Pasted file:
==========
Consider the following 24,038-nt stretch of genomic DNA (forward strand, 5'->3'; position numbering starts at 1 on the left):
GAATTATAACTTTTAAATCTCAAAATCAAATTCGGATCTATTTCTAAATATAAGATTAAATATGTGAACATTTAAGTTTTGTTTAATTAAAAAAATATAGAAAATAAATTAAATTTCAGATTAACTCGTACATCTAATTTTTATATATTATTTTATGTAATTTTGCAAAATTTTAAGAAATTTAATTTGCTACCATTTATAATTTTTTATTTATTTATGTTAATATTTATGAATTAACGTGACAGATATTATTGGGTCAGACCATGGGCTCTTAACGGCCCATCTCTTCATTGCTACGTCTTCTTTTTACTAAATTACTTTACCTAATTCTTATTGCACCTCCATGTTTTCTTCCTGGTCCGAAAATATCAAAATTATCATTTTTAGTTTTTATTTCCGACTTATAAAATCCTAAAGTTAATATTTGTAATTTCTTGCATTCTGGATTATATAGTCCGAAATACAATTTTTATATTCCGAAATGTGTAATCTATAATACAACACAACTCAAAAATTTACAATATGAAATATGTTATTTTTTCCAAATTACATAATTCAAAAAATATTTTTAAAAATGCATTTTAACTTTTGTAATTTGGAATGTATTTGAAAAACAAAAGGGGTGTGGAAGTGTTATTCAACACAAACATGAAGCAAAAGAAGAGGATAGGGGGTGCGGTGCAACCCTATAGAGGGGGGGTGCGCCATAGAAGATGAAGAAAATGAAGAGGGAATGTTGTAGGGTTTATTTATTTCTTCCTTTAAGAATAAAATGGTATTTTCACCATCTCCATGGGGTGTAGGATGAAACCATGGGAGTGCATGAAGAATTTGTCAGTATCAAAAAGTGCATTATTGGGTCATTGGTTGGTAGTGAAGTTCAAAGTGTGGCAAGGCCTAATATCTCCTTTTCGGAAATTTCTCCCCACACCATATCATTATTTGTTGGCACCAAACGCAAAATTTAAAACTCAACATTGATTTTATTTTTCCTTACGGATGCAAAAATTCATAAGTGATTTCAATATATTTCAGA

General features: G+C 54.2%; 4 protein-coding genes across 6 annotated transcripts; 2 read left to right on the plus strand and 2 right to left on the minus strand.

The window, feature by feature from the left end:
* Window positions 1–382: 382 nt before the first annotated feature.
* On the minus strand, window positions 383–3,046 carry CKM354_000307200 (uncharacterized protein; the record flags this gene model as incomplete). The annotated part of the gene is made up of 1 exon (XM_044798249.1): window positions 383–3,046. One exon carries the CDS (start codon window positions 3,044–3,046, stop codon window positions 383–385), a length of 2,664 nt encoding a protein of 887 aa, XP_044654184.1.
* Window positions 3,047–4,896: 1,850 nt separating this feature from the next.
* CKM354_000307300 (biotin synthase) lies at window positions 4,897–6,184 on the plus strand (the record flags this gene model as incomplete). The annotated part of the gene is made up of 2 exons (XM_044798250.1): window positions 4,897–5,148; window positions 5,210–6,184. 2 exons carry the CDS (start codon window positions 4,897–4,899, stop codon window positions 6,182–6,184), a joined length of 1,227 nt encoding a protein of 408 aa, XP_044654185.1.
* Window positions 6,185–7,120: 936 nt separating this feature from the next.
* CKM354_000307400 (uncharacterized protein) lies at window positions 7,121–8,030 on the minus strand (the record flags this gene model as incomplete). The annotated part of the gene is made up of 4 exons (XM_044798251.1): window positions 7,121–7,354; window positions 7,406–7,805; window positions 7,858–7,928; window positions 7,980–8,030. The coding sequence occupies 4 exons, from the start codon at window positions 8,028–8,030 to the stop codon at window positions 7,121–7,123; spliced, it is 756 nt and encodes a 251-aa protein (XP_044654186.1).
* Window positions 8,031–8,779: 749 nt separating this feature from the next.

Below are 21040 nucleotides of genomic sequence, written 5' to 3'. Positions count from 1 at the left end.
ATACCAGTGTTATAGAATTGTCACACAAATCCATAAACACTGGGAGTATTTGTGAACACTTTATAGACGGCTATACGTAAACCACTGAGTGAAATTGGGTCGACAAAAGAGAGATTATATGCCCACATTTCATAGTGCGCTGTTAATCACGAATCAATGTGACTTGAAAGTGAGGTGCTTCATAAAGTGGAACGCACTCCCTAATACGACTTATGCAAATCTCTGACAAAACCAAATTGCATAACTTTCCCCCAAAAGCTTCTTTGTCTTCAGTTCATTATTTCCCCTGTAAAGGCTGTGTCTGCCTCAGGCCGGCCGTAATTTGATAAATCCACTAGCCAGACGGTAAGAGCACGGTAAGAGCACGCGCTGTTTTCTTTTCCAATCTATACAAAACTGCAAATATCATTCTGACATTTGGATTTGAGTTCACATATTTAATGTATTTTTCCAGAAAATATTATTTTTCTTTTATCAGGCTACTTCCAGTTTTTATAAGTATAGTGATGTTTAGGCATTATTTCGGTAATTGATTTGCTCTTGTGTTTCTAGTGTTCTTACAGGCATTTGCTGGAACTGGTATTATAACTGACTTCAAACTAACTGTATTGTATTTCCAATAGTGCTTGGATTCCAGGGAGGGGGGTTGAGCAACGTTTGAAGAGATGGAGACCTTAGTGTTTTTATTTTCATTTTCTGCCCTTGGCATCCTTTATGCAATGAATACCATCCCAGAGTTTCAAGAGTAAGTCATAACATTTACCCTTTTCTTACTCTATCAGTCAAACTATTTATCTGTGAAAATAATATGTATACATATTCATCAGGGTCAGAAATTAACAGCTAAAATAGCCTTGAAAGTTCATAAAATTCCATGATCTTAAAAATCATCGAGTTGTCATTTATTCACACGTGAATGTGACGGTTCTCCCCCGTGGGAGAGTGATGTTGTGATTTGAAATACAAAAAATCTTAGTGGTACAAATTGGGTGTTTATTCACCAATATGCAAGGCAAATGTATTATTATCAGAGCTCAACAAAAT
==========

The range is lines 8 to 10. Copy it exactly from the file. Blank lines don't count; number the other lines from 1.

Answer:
* CKM354_000307300 (biotin synthase) lies at window positions 4,897–6,184 on the plus strand (the record flags this gene model as incomplete). The annotated part of the gene is made up of 2 exons (XM_044798250.1): window positions 4,897–5,148; window positions 5,210–6,184. 2 exons carry the CDS (start codon window positions 4,897–4,899, stop codon window positions 6,182–6,184), a joined length of 1,227 nt encoding a protein of 408 aa, XP_044654185.1.
* Window positions 6,185–7,120: 936 nt separating this feature from the next.
* CKM354_000307400 (uncharacterized protein) lies at window positions 7,121–8,030 on the minus strand (the record flags this gene model as incomplete). The annotated part of the gene is made up of 4 exons (XM_044798251.1): window positions 7,121–7,354; window positions 7,406–7,805; window positions 7,858–7,928; window positions 7,980–8,030. The coding sequence occupies 4 exons, from the start codon at window positions 8,028–8,030 to the stop codon at window positions 7,121–7,123; spliced, it is 756 nt and encodes a 251-aa protein (XP_044654186.1).